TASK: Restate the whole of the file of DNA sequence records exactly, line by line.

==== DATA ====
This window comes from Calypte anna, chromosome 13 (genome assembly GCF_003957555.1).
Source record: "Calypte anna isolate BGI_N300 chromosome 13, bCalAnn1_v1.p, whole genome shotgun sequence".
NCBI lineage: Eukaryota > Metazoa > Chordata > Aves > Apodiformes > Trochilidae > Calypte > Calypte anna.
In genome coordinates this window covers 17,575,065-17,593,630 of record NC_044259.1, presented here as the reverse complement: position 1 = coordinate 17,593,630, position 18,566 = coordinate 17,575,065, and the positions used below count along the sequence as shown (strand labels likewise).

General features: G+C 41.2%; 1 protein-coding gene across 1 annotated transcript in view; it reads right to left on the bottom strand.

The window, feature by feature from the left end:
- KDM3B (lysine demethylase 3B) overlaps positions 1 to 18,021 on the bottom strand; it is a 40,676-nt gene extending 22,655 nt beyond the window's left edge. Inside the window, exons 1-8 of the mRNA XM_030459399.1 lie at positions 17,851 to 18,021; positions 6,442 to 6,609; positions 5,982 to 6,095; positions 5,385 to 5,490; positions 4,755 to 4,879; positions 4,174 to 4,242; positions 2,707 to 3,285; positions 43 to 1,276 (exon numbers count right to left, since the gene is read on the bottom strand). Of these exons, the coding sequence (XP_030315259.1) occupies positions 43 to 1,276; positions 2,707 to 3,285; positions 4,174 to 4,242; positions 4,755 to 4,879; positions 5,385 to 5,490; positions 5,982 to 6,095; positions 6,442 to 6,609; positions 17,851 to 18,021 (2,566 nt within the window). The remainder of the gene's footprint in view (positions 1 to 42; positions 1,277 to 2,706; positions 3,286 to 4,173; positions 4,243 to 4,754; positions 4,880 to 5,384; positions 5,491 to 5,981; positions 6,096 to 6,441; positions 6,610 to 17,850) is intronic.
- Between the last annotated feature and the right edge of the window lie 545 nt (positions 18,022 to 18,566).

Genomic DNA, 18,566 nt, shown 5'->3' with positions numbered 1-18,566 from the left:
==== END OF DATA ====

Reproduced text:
This window comes from Calypte anna, chromosome 13 (genome assembly GCF_003957555.1).
Source record: "Calypte anna isolate BGI_N300 chromosome 13, bCalAnn1_v1.p, whole genome shotgun sequence".
NCBI lineage: Eukaryota > Metazoa > Chordata > Aves > Apodiformes > Trochilidae > Calypte > Calypte anna.
In genome coordinates this window covers 17,575,065-17,593,630 of record NC_044259.1, presented here as the reverse complement: position 1 = coordinate 17,593,630, position 18,566 = coordinate 17,575,065, and the positions used below count along the sequence as shown (strand labels likewise).

General features: G+C 41.2%; 1 protein-coding gene across 1 annotated transcript in view; it reads right to left on the bottom strand.

The window, feature by feature from the left end:
- KDM3B (lysine demethylase 3B) overlaps positions 1 to 18,021 on the bottom strand; it is a 40,676-nt gene extending 22,655 nt beyond the window's left edge. Inside the window, exons 1-8 of the mRNA XM_030459399.1 lie at positions 17,851 to 18,021; positions 6,442 to 6,609; positions 5,982 to 6,095; positions 5,385 to 5,490; positions 4,755 to 4,879; positions 4,174 to 4,242; positions 2,707 to 3,285; positions 43 to 1,276 (exon numbers count right to left, since the gene is read on the bottom strand). Of these exons, the coding sequence (XP_030315259.1) occupies positions 43 to 1,276; positions 2,707 to 3,285; positions 4,174 to 4,242; positions 4,755 to 4,879; positions 5,385 to 5,490; positions 5,982 to 6,095; positions 6,442 to 6,609; positions 17,851 to 18,021 (2,566 nt within the window). The remainder of the gene's footprint in view (positions 1 to 42; positions 1,277 to 2,706; positions 3,286 to 4,173; positions 4,243 to 4,754; positions 4,880 to 5,384; positions 5,491 to 5,981; positions 6,096 to 6,441; positions 6,610 to 17,850) is intronic.
- Between the last annotated feature and the right edge of the window lie 545 nt (positions 18,022 to 18,566).

Genomic DNA, 18,566 nt, shown 5'->3' with positions numbered 1-18,566 from the left: